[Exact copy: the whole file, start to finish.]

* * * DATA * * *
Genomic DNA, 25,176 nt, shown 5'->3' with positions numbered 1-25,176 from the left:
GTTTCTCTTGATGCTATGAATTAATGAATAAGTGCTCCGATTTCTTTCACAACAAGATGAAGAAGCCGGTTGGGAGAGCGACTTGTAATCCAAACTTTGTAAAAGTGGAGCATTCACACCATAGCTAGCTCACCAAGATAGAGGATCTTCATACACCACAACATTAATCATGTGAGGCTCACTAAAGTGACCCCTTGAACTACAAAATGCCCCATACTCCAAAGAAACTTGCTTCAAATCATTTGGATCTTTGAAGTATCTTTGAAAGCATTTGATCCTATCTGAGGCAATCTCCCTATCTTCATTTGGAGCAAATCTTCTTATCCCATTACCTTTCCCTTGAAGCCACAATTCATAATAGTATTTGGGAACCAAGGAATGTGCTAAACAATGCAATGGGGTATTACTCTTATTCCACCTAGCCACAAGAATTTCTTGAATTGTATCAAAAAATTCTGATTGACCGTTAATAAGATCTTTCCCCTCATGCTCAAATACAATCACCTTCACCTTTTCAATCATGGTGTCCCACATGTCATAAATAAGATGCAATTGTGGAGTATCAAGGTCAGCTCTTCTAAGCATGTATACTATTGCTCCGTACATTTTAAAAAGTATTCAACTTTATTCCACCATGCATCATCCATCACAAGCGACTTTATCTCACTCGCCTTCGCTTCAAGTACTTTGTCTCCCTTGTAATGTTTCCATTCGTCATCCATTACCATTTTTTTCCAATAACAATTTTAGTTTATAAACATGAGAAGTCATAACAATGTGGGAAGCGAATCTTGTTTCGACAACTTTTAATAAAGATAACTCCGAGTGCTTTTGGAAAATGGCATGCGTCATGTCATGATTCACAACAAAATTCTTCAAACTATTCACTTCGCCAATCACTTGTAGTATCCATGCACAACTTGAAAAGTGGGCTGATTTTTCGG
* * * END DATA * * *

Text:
Genomic DNA, 25,176 nt, shown 5'->3' with positions numbered 1-25,176 from the left:
GTTTCTCTTGATGCTATGAATTAATGAATAAGTGCTCCGATTTCTTTCACAACAAGATGAAGAAGCCGGTTGGGAGAGCGACTTGTAATCCAAACTTTGTAAAAGTGGAGCATTCACACCATAGCTAGCTCACCAAGATAGAGGATCTTCATACACCACAACATTAATCATGTGAGGCTCACTAAAGTGACCCCTTGAACTACAAAATGCCCCATACTCCAAAGAAACTTGCTTCAAATCATTTGGATCTTTGAAGTATCTTTGAAAGCATTTGATCCTATCTGAGGCAATCTCCCTATCTTCATTTGGAGCAAATCTTCTTATCCCATTACCTTTCCCTTGAAGCCACAATTCATAATAGTATTTGGGAACCAAGGAATGTGCTAAACAATGCAATGGGGTATTACTCTTATTCCACCTAGCCACAAGAATTTCTTGAATTGTATCAAAAAATTCTGATTGACCGTTAATAAGATCTTTCCCCTCATGCTCAAATACAATCACCTTCACCTTTTCAATCATGGTGTCCCACATGTCATAAATAAGATGCAATTGTGGAGTATCAAGGTCAGCTCTTCTAAGCATGTATACTATTGCTCCGTACATTTTAAAAAGTATTCAACTTTATTCCACCATGCATCATCCATCACAAGCGACTTTATCTCACTCGCCTTCGCTTCAAGTACTTTGTCTCCCTTGTAATGTTTCCATTCGTCATCCATTACCATTTTTTTCCAATAACAATTTTAGTTTATAAACATGAGAAGTCATAACAATGTGGGAAGCGAATCTTGTTTCGACAACTTTTAATAAAGATAACTCCGAGTGCTTTTGGAAAATGGCATGCGTCATGTCATGATTCACAACAAAATTCTTCAAACTATTCACTTCGCCAATCACTTGTAGTATCCATGCACAACTTGAAAAGTGGGCTGATTTTTCGG